The Jamaican language is now at a place it wasn’t a few decades ago.
Bob Marley was discouraged from using Patois in his songs for fear that they wouldn’t be accepted. Now, many Jamaican (and even some foreign) artists use the language in their lyrics with great success. When my parents were young, they would not hear Patois on the radio or on TV. Now, it’s in everything from advertisements to interviews of Jamaican citizens on the news. (Though not on the lips of newscasters, of course.)
And we cannot mention there is a Jamaican New Testament, which was launched in 2012. As a Jamaican Observer article states (and it’s no surprise to us who know the linguistic environment of this country) people complain that it is irreverent, and against the purpose of the Scriptures: “many people usually erupt in laughter upon listening to the scriptures being read in [P]atois, instead of reflecting on the words.” (Ingrid Brown, “Patois Bible a distraction, say critics“)
To answer these sort of criticisms, the history of English is often referenced. In fact, Brown quotes John Roomes, Executive Director of the organisation responsible for Di Jamiekan Nyuu Testiment, as saying, “The precious King James version was treated the same way [P]atois is treated now.” And he goes on to say that, “Years after John Wycliffe [the first person to translate the Bible into English] died of natural causes, sad to say, he wasn’t even [buried at a church]. The established church at the time burnt his bones in the square publicly.” (ibid.)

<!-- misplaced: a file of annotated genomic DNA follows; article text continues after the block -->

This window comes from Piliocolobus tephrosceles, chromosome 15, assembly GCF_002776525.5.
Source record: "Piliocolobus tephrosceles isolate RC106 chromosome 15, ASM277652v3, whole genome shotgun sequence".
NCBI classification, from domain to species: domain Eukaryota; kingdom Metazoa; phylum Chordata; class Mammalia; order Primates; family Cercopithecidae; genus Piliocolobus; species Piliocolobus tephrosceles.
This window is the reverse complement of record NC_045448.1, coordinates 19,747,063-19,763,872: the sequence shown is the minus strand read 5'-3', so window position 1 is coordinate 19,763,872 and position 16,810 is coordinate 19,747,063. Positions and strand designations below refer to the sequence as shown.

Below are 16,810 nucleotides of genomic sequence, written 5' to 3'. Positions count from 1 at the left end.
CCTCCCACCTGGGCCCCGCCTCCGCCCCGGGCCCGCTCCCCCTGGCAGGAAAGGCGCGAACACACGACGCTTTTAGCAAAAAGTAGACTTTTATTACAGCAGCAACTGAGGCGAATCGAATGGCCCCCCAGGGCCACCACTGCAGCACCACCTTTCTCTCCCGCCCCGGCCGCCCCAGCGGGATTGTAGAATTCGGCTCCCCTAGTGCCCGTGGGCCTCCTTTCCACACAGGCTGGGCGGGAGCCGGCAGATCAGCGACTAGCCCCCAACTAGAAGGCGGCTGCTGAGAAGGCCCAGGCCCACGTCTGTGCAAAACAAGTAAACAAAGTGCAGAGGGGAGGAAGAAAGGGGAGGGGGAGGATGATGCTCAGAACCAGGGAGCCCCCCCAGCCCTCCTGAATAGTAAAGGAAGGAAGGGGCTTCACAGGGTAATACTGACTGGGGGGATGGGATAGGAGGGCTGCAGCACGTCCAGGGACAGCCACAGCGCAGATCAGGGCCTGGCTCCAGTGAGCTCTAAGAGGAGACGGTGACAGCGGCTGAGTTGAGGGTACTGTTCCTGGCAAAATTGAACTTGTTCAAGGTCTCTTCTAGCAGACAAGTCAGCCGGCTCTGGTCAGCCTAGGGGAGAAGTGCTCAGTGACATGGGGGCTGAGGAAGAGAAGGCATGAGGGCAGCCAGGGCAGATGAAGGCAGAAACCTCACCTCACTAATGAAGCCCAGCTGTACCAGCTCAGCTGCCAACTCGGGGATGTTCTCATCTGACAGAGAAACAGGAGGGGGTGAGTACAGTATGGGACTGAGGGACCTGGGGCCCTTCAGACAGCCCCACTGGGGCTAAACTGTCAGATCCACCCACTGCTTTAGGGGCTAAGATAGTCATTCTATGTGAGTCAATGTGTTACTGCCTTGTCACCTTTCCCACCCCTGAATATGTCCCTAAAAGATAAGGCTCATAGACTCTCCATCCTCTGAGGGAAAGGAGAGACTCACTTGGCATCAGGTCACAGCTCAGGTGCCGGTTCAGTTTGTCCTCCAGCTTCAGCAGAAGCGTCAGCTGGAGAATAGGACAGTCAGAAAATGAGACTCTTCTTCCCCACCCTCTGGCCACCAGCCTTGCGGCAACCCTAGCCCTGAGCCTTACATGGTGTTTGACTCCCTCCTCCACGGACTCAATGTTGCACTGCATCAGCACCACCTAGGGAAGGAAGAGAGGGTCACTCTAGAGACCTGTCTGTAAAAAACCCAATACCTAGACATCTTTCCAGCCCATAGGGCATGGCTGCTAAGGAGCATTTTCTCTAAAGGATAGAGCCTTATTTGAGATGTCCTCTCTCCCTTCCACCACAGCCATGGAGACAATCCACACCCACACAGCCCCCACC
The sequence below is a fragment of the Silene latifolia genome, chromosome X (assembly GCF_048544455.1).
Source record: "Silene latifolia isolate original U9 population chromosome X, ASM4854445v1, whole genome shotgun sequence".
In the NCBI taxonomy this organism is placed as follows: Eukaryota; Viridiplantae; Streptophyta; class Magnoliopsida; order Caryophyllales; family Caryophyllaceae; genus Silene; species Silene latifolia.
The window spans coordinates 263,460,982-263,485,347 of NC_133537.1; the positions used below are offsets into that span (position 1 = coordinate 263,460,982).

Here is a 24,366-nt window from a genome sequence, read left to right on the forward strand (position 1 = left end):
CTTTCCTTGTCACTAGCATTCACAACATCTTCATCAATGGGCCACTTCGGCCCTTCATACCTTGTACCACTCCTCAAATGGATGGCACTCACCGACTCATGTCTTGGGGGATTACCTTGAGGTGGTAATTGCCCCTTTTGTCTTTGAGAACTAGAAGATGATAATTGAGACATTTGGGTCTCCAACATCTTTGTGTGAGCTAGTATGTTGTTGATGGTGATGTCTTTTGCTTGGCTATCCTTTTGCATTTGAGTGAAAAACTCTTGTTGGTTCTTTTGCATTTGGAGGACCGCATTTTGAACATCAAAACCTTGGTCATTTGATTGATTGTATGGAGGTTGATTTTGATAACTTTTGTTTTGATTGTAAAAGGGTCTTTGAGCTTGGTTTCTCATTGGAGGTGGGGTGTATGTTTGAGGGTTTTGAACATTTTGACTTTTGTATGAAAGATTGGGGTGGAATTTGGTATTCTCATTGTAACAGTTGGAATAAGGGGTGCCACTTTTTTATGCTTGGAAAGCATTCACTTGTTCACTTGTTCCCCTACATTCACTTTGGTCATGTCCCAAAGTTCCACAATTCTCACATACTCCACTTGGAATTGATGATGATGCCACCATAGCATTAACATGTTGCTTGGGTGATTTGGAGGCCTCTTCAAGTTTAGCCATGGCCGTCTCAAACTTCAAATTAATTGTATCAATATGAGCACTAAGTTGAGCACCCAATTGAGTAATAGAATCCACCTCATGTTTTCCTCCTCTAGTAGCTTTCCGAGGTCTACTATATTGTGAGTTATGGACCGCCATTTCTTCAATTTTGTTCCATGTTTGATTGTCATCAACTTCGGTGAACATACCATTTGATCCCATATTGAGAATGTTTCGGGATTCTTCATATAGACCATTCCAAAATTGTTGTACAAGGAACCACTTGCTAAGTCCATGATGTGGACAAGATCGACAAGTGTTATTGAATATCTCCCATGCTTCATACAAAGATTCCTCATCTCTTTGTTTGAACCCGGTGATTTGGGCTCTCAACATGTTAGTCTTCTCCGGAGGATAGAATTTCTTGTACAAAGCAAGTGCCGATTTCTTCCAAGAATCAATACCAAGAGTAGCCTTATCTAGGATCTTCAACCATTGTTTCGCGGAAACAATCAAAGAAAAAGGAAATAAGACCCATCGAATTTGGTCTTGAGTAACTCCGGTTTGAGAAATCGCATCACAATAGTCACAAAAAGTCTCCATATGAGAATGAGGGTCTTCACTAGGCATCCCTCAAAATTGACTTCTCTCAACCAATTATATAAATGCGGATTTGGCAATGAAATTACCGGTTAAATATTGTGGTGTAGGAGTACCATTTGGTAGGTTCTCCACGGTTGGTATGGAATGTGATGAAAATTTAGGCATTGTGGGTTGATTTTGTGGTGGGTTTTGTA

Building upon the foundation is not easy. There are always those who would fight against progress. Part of that progress for this language is a standard way of writing.
Of course, Patois has been written for a long time. A 1781 document in the language was discovered a Maureen Warner Lewis in 1997. (Know the expression ‘If yu kyaahn kech Kwaako, yu kech im shot’? I think it’s cool that Kwaako [Quaco] is the name of one of the people in this text.)